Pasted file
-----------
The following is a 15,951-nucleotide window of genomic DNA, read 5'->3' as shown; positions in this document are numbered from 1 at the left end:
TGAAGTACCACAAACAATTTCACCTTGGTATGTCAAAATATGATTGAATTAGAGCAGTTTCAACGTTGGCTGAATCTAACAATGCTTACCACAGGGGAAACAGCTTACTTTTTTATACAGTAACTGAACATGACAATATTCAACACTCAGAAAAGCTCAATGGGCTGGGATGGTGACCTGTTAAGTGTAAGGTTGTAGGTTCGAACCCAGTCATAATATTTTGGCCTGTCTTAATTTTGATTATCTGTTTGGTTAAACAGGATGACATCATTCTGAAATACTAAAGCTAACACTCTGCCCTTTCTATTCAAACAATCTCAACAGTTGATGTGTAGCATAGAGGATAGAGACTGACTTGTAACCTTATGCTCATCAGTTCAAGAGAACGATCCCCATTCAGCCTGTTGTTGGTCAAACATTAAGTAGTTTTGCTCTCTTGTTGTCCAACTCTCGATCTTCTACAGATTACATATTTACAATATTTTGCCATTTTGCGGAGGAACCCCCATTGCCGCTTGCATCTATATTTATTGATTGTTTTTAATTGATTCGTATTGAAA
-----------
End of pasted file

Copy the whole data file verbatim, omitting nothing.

The following is a 15,951-nucleotide window of genomic DNA, read 5'->3' as shown; positions in this document are numbered from 1 at the left end:
TGAAGTACCACAAACAATTTCACCTTGGTATGTCAAAATATGATTGAATTAGAGCAGTTTCAACGTTGGCTGAATCTAACAATGCTTACCACAGGGGAAACAGCTTACTTTTTTATACAGTAACTGAACATGACAATATTCAACACTCAGAAAAGCTCAATGGGCTGGGATGGTGACCTGTTAAGTGTAAGGTTGTAGGTTCGAACCCAGTCATAATATTTTGGCCTGTCTTAATTTTGATTATCTGTTTGGTTAAACAGGATGACATCATTCTGAAATACTAAAGCTAACACTCTGCCCTTTCTATTCAAACAATCTCAACAGTTGATGTGTAGCATAGAGGATAGAGACTGACTTGTAACCTTATGCTCATCAGTTCAAGAGAACGATCCCCATTCAGCCTGTTGTTGGTCAAACATTAAGTAGTTTTGCTCTCTTGTTGTCCAACTCTCGATCTTCTACAGATTACATATTTACAATATTTTGCCATTTTGCGGAGGAACCCCCATTGCCGCTTGCATCTATATTTATTGATTGTTTTTAATTGATTCGTATTGAAA